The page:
Tell it to the bees – our time is nearly up
I CANNOT begin to understand the theory of relativity as expounded by mega-mind Albert Einstein. But there is one thing the great man said which I can get my head round. He speculated that if the bee disappeared from this world then the species of man wou
I CANNOT begin to understand the theory of relativity as expounded by mega-mind Albert Einstein.
But there is one thing the great man said which I can get my head round.
He speculated that if the bee disappeared from this world then the species of man would last only four years after that.
His progression of thought was that no more bees meant no more pollination, no more plants, no more animals, no more life.
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Bit worrying, don't you think? Especially since during the last 10 years Britain has seen a collapse of its wild and domestic honey bee population and the last winter saw it all but wiped out.
Up to a quarter of our native bees are on the endangered list with three species of bumblebee already believed to be extinct. The problem is repeated throughout Europe.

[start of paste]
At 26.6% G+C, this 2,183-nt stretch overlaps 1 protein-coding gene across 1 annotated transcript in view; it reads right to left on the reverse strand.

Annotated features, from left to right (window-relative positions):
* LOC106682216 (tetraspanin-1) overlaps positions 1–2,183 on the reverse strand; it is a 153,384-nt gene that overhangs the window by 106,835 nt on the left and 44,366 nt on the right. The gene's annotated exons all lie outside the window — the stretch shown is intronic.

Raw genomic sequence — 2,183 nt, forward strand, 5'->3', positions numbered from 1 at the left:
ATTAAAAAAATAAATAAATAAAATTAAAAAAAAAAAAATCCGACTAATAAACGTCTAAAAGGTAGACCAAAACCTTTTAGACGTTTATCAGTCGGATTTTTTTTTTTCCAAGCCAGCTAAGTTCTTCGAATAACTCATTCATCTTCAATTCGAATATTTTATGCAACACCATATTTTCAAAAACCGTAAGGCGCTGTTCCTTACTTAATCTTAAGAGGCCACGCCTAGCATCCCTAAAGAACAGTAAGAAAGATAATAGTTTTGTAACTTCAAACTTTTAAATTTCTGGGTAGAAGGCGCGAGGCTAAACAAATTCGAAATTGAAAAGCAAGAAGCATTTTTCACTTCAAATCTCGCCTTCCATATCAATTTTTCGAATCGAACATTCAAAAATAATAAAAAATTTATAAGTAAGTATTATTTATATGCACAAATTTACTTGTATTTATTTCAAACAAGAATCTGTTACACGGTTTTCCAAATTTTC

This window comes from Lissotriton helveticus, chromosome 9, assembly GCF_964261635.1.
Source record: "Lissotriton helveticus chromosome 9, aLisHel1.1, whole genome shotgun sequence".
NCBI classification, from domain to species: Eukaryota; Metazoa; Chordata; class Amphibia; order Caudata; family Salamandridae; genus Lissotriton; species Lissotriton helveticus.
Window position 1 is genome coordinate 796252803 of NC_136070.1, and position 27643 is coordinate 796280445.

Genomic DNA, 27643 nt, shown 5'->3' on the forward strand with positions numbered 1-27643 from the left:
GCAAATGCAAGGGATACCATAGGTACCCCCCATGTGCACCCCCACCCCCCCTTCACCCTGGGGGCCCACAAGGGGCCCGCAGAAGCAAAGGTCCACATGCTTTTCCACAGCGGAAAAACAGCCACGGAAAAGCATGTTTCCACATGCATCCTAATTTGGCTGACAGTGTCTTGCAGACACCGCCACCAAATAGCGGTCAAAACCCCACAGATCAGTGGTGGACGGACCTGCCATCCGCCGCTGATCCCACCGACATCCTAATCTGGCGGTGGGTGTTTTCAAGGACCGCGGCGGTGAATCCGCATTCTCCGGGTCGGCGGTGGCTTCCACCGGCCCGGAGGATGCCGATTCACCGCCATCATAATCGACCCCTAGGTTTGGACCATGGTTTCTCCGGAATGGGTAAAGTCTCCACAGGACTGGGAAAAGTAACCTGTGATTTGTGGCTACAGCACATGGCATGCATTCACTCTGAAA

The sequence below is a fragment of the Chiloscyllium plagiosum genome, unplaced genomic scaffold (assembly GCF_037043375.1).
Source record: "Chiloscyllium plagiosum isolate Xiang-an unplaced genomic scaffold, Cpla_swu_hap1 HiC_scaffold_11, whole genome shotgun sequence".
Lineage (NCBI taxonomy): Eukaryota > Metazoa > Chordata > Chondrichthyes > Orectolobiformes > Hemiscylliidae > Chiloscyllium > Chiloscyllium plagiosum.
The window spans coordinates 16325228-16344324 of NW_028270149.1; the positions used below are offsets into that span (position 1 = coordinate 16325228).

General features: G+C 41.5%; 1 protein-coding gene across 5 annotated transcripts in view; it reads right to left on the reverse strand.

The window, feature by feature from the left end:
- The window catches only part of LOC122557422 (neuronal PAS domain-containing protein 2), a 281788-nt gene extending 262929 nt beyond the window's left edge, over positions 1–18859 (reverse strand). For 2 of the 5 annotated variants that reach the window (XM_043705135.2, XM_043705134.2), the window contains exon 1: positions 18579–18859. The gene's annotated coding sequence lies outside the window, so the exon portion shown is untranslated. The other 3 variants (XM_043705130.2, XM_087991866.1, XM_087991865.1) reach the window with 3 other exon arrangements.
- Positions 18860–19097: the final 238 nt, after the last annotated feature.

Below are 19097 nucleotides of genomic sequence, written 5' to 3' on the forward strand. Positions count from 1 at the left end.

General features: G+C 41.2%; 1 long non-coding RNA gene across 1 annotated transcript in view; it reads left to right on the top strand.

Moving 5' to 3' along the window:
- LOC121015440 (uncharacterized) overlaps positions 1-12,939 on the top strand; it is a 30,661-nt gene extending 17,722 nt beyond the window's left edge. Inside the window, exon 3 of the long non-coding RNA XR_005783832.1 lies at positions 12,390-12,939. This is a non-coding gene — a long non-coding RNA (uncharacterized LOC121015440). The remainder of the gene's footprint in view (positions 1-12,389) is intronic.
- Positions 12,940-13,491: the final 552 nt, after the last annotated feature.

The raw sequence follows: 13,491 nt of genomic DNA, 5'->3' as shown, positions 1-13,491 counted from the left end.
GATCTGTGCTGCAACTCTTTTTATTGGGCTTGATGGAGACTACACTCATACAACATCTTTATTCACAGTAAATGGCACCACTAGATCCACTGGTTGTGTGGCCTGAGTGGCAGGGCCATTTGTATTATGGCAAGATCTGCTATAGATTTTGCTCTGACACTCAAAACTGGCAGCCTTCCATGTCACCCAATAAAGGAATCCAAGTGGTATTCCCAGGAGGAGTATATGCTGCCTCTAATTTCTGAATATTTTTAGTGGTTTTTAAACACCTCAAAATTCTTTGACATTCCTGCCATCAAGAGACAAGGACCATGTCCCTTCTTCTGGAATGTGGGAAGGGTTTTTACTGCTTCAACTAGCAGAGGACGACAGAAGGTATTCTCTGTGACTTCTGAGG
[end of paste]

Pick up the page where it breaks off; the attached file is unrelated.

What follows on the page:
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So what can we do as responsible world citizens to slow or even reverse this alarming fall in the bee population?
Quite a bit, says a company which specialises in garden wildlife. There are more than 15 million gardens in the UK, it says, and if the owners of a small percentage put out a bumblebee nester or planted a few native wildflowers the combined efforts could have a positive effect.
So what are you waiting for. Go and help save the world.
Bees can be seen anywhere, of course, but the place I most associate them with is the countryside which, to my eye, is a wonder of the UK. As a place to visit on a pleasant summer day it beats a theme park every time, and it costs nothing to be there. Tourists visiting these shores from perhaps drier, dustier, drearier spots are often overjoyed by the sights of rural Britain.
The same cannot be said of the natives.
A new report out this week reveals that over half of the nation thinks visiting their countryside is boring and there is nothing to do or see there. Are they blind, daft or both?
Three thousand people were polled. The report extrapolates that five million adults would rather stay indoors and play with their Wii than take a trip into the great outdoors. A fifth of children found Nature's playground unexciting.
And it had not even crossed the mind of a third of the nation to take a trip outside the cities and towns.
What really surprised me was the lack of knowledge about natural objects. The oak tree, a sturdy symbol of old England, could not be identified by 44 per cent of respondents. Seventy-four per cent could not identify a horse chestnut tree. Were there so many who were never children with a stick to throw up and get conkers coming down in return?
Eighty-three per cent could not recognise a bluebell when shown a picture of the flower.
A third had difficulty in identifying a pheasant.
And one in 10 adults could not identify a sheep. Perhaps they thought someone was trying to pull the wool over their eyes.